Having journeyed through most of hell, Dante the Pilgrim and his guide, the poet Virgil, arrive at the Eighth Circle. In Dante’s Inferno, hell is presented as nine concentric circles spiraling into the earth—with each consecutive circle representing a greater sin and thus a worse punishment. As such, those near the top of the Inferno suffer lighter punishments for less serious sins, while those in the depths of hell suffer the most for the most egregious crimes against God and neighbor.
Having already traversed the first seven circles, Dante has seen souls punished for sins such as lust, gluttony, wrath, acedia, and heresy. He observed that tyrants—those who brought untold suffering to mankind—were punished for violence against their neighbor by being boiled in a river of blood.
Having just witnessed such a brutal punishment for tyrants, Dante leaves those who engaged in violence and enters the Eighth Circle. Expecting to see a sin worse than the circle before, Dante sees those souls who engaged in pandering, seduction, and flattery. The reader is left perplexed as to how Dante the Poet can think flattery and other types of fraud are worse sins than being violent. Virgil, his guide, tells him that the souls in the Eighth Circle are guilty of fraud.
Dante the Poet does not present the Inferno as an actual mapping of hell but rather a mapping of our souls. It is a story of virtue and vice and what makes men and women choose either good or evil. What, then, is Dante trying to teach us about the nature of evil by placing a sin such as flattery, a species of fraud, in a lower section of hell than violence?
First, we must understand that truth is the conformity of the mind to reality. When we say something is true, we mean this represents authentic existence, a realism, and the understanding of the mind corresponds to actuality. As Catholics, we hold to the teachings of tradition and of Scripture that the world is knowable. St. Paul teaches in the opening of his letter to the Romans that we can come to understand the reality around us and determine what is good and what is evil—and we are culpable or responsible to live in accordance with those determinations.
Second, the purpose of speech is to convey truth. If truth is the conformity of the mind to reality, then our speech has the purpose of sharing truth with one another. Our speech should always help our neighbor come to understand the truth—whether it is in person, at a dinner table, or on social media.
Thus, we see that a lie is contrary to the very purpose of speech. It divorces the mind from reality. When we lie to our neighbor, we impede their intellect from knowing what is true. Lying stops them from being able to understand what is good and what is evil and how to live accordingly. It decouples the mind from reality and always bears evil fruit.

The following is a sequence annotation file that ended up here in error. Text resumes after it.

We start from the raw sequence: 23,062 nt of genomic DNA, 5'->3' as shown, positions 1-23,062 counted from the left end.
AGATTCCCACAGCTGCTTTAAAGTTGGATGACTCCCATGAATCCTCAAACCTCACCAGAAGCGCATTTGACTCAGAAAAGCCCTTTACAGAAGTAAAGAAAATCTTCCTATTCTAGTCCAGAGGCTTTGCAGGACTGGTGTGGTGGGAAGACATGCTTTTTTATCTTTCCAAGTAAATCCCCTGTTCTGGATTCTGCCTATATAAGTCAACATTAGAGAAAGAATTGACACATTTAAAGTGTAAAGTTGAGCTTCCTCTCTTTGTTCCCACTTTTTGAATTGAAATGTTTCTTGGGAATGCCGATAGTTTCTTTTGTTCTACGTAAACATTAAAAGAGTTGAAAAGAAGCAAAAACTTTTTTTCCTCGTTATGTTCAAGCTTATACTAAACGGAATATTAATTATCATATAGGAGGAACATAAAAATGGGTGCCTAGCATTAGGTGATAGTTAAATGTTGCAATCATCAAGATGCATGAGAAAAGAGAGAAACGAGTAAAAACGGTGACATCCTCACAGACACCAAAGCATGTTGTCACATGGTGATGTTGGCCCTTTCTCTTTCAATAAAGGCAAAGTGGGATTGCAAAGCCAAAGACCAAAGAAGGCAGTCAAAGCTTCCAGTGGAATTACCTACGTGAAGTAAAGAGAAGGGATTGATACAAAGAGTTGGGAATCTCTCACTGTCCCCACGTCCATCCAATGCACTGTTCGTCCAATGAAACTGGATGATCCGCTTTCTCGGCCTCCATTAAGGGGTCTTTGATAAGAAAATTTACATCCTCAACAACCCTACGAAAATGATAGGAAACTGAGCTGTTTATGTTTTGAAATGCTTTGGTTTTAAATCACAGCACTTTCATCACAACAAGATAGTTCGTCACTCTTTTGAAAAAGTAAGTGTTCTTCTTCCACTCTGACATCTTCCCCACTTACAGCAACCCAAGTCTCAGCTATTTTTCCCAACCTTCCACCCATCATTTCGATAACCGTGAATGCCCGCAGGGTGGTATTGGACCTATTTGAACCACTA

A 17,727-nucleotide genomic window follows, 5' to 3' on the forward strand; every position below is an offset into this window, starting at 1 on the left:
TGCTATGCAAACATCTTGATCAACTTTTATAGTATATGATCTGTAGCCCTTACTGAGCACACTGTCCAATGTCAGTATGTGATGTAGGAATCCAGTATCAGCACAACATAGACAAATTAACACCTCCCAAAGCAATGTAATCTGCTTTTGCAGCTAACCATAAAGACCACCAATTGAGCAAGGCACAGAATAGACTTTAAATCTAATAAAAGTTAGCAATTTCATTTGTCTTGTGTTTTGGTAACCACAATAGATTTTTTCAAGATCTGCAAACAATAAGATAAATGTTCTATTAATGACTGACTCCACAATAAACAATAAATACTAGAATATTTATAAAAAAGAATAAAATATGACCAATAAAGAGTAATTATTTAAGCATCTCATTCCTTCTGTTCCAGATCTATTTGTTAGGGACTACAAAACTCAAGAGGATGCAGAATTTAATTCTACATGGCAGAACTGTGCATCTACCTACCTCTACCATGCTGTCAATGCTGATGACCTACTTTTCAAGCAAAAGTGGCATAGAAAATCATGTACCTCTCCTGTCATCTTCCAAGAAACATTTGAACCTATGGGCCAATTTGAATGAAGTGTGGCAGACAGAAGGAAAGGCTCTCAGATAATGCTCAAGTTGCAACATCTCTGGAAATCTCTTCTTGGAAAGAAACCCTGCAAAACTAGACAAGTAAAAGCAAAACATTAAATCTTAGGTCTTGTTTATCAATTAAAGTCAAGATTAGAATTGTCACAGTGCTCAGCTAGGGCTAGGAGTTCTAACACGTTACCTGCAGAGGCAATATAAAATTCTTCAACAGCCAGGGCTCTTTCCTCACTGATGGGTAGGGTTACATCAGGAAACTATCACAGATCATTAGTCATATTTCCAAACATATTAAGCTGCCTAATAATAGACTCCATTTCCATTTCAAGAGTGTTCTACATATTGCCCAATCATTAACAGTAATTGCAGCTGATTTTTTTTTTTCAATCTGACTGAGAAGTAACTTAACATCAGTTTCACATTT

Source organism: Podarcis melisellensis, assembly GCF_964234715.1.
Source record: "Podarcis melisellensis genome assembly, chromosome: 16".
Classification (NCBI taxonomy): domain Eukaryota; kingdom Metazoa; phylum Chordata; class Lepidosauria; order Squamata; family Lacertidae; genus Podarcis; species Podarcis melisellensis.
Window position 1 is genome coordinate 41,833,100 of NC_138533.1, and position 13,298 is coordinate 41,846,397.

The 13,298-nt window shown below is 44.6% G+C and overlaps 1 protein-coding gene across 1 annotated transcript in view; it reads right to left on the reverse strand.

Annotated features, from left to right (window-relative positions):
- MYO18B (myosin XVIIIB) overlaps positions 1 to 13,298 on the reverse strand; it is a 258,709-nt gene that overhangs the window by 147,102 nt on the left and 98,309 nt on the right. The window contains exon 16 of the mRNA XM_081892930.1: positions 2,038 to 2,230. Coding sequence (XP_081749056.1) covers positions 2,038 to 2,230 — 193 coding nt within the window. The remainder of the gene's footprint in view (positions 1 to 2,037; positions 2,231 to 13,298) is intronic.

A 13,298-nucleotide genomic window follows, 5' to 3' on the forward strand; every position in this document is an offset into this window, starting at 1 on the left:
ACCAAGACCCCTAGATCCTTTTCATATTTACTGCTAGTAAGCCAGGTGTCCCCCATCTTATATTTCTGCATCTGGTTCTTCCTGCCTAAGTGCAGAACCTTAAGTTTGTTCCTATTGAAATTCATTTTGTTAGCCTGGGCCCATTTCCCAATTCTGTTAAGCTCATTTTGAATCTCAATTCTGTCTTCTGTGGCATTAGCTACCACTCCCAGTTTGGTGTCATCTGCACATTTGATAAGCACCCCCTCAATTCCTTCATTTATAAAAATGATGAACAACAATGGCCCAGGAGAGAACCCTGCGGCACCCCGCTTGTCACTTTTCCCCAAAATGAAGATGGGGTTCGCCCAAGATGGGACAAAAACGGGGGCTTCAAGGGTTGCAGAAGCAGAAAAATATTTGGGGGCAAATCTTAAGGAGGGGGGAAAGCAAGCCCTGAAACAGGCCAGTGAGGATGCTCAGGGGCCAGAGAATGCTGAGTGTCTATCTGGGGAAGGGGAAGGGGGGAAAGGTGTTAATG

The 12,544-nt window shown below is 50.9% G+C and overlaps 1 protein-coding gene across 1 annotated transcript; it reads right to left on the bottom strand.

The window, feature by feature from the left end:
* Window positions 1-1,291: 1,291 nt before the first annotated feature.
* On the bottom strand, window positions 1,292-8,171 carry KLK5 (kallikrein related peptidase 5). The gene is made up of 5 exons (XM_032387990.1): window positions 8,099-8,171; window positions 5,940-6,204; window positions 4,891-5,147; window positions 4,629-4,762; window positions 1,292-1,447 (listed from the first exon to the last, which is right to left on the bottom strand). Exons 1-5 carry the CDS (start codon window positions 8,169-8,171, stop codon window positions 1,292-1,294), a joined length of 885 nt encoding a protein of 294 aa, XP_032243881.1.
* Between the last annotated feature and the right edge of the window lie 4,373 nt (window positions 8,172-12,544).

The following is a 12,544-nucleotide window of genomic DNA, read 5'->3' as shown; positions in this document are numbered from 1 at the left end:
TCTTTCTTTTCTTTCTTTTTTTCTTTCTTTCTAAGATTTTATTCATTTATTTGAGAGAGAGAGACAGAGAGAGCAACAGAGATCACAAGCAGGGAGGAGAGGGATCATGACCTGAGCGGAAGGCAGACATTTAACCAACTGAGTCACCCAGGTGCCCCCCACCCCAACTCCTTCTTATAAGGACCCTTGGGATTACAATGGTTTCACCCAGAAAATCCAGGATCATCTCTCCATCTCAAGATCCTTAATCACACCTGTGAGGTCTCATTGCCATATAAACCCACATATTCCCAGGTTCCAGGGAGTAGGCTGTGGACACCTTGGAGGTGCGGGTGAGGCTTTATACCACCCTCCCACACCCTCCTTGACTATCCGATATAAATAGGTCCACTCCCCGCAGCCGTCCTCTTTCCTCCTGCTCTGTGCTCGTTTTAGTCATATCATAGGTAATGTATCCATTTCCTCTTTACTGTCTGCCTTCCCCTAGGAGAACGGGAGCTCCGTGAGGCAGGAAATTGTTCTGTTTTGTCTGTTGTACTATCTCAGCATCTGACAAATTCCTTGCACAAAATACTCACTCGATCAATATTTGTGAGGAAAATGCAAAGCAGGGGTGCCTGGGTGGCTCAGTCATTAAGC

Yet, does this really answer the question presented by Dante? Lying is evil, yes, but why does Dante think it is so evil that even the sin of flattery, a species of fraud, would be punished amongst the worse sections of hell?
Let us recall that Jesus Christ is the Eternal Word. St. John, in the opening of his Gospel, tells us: “All things were made by him: and without him was made nothing that was made” (Jn. 1:3). In the creation of the world, we see God the Father speaking creation into existence—it is the Word, the Second Person of the Trinity, who gives structure to reality itself. God says, “Let there be light” and light becomes real. Similar to how a word gives form and meaning to sound, so too does Christ the Eternal Word give structure to reality. When we speak a word, we attempt to convey the truth about reality; yet, when God the Father speaks the Eternal Word, it conveys reality itself.
This is why the Scriptures tell us that Christ is Truth. Not that he knows the truth. But rather He is the Truth. Because if truth is the conformity of the mind to reality, and Christ is the Word that structured reality, then to come to know Christ is to know the truth of all things. In coming to know Jesus Christ, our intellects conform not simply to the truth of reality but to that which is more real than reality itself, the Author of reality.
Thus, returning to Dante’s catechesis on lying, we see that to speak a lie is contrary to the very nature of who Jesus Christ is—when we speak a lie to our neighbor, we divorce their mind from reality—the very reality of which Christ is the author. We separate our brothers and sisters from Jesus Christ in every lie we tell. Thus, Dante shows us that while it is evil to destroy the body, it is much more evil to destroy someone’s mind with a lie. When we lie, we act contrary to the very Author of reality and to the purpose of speech itself. And from those lies, from that disconnect of reality, will come a host of other sins—including violence.
Recall the words of today’s Holy Gospel: “A good person out of the store of goodness in his heart produces good, but an evil person out of a store of evil produces evil; for from the fullness of the heart the mouth speaks” (Lk. 6:45).